The homeobox transcription factor Engrailed2 (En2) has been studied extensively in neurodevelopment, particularly in the midbrain/hindbrain region and cerebellum, where it exhibits dynamic patterns of expression and regulates cell patterning and morphogenesis. Because of its roles in regulating cerebellar development and evidence of cerebellar pathology in autism spectrum disorder (ASD), we previously examined an ENGRAILED2 association and found evidence to support EN2 as a susceptibility gene, a finding replicated by several other investigators. However, its functions at the cell biological level remain undefined. In the mouse, En2 gene is expressed in granule neuron precursors (GNPs) just as they exit the cell cycle and begin to differentiate, raising the possibility that En2 may modulate these developmental processes.
To define En2 functions, we examined proliferation, differentiation and signaling pathway activation in En2 knockout (KO) and wild-type (WT) GNPs in response to a variety of extracellular growth factors and following En2 cDNA overexpression in cell culture. In vivo analyses of cerebellar GNP proliferation as well as responses to insulin-like growth factor-1 (IGF1) treatment were also conducted.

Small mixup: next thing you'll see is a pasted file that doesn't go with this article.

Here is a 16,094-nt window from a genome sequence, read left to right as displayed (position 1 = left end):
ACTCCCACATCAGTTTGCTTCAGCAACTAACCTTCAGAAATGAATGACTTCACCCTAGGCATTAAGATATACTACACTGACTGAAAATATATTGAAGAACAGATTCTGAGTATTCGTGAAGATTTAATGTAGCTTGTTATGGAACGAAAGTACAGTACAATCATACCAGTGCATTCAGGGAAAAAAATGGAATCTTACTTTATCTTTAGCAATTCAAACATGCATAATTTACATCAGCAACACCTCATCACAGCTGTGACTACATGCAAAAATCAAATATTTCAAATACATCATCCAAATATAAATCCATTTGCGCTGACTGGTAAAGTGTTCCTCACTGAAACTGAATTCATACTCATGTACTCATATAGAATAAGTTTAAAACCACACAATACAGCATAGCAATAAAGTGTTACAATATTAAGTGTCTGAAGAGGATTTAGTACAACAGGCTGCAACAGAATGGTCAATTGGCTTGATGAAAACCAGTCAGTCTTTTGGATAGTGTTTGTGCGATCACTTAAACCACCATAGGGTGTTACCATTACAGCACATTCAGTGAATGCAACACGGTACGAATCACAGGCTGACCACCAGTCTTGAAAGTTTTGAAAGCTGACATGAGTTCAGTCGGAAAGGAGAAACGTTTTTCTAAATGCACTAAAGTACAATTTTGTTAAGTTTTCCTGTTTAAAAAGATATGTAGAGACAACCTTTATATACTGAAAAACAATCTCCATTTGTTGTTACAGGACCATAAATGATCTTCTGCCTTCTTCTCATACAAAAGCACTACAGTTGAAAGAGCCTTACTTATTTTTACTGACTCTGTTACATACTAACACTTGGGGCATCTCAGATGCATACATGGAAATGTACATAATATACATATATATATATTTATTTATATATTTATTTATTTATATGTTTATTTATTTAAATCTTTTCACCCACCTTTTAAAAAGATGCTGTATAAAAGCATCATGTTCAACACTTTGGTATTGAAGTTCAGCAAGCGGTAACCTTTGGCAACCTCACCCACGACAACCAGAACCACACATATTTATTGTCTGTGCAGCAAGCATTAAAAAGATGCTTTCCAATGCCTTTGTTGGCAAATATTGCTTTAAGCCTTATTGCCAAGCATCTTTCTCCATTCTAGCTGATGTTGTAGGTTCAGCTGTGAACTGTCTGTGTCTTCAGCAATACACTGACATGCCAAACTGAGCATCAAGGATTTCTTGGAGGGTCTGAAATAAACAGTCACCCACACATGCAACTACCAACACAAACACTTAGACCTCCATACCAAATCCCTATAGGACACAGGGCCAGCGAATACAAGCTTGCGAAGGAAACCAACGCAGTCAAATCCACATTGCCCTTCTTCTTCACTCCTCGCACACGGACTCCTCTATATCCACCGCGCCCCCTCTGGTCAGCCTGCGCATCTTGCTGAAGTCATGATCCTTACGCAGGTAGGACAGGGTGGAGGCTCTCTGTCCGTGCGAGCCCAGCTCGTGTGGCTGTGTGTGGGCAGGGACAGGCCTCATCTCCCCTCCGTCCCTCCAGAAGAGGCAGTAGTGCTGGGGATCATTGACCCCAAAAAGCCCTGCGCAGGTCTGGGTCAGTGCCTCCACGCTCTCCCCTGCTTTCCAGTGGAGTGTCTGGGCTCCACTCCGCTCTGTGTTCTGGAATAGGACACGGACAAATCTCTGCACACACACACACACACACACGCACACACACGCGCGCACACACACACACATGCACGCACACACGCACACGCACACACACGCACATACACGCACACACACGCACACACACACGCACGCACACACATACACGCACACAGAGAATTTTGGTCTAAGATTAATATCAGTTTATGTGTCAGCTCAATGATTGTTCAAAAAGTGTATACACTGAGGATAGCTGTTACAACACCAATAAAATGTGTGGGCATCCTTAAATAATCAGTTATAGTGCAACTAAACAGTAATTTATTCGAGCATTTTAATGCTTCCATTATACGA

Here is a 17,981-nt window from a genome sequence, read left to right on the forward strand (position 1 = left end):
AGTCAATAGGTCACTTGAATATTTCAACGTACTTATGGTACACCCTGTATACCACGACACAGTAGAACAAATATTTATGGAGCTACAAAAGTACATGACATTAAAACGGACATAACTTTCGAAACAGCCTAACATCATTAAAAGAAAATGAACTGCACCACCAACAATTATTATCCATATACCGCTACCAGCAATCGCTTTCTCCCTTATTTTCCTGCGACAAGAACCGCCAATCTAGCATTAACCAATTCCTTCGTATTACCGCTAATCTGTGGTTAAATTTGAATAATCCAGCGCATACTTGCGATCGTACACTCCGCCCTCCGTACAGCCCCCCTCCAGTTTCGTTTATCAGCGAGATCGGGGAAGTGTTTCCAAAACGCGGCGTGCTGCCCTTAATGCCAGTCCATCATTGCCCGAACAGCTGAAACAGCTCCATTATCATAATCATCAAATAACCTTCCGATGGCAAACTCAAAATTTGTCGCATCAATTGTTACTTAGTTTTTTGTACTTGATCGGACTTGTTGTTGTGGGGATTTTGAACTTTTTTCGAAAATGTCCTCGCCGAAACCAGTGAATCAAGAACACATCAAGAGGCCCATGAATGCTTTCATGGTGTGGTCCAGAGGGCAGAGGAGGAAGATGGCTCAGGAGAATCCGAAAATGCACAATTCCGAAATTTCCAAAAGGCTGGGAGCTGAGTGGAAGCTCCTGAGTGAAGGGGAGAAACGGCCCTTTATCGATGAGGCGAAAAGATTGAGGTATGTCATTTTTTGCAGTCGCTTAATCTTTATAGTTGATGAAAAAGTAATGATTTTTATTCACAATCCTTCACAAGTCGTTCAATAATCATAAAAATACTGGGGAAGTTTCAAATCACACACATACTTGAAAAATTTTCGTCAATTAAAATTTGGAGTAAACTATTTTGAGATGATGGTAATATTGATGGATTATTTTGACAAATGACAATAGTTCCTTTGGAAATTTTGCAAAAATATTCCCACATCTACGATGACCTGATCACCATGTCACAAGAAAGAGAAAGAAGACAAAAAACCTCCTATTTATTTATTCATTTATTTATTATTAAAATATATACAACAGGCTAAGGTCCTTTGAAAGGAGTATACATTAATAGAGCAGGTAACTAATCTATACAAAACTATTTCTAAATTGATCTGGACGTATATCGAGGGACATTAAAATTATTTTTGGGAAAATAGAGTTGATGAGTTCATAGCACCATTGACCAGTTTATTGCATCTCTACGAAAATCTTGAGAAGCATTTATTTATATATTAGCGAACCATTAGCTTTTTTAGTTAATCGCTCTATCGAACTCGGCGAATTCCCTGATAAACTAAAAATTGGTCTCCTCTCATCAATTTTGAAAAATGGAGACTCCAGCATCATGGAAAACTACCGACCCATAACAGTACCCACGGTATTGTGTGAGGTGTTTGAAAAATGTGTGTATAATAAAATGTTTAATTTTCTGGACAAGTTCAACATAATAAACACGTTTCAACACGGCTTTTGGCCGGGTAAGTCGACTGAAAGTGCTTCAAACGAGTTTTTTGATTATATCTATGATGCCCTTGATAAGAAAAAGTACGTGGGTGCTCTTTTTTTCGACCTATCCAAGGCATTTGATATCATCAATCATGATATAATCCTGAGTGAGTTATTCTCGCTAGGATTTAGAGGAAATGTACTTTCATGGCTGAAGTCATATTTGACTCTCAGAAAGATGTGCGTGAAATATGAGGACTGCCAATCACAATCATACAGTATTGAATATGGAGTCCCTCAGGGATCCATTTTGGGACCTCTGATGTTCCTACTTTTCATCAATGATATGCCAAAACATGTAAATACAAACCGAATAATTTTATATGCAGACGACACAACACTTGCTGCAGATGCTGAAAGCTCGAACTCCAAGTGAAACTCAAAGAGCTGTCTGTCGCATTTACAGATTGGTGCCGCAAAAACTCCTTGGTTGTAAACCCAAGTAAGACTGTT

Proliferation markers were increased in KO GNPs in vivo and in 24-h cultures, suggesting En2 normally serves to promote cell cycle exit. Significantly, IGF1 stimulated greater DNA synthesis in KO than WT cells in culture, a finding associated with markedly increased phospho-S6 kinase activation. Similarly, there was three-fold greater DNA synthesis in the KO cerebellum in response to IGF1 in vivo. On the other hand, KO GNPs exhibited reduced neurite outgrowth and differentiation. Conversely, En2 overexpression increased cell cycle exit and promoted neuronal differentiation.
In aggregate, our observations suggest that the ASD-associated gene En2 promotes GNP cell cycle exit and differentiation, and modulates IGF1 activity during postnatal cerebellar development. Thus, genetic/epigenetic alterations of EN2 expression may impact proliferation, differentiation and IGF1 signaling as possible mechanisms that may contribute to ASD pathogenesis.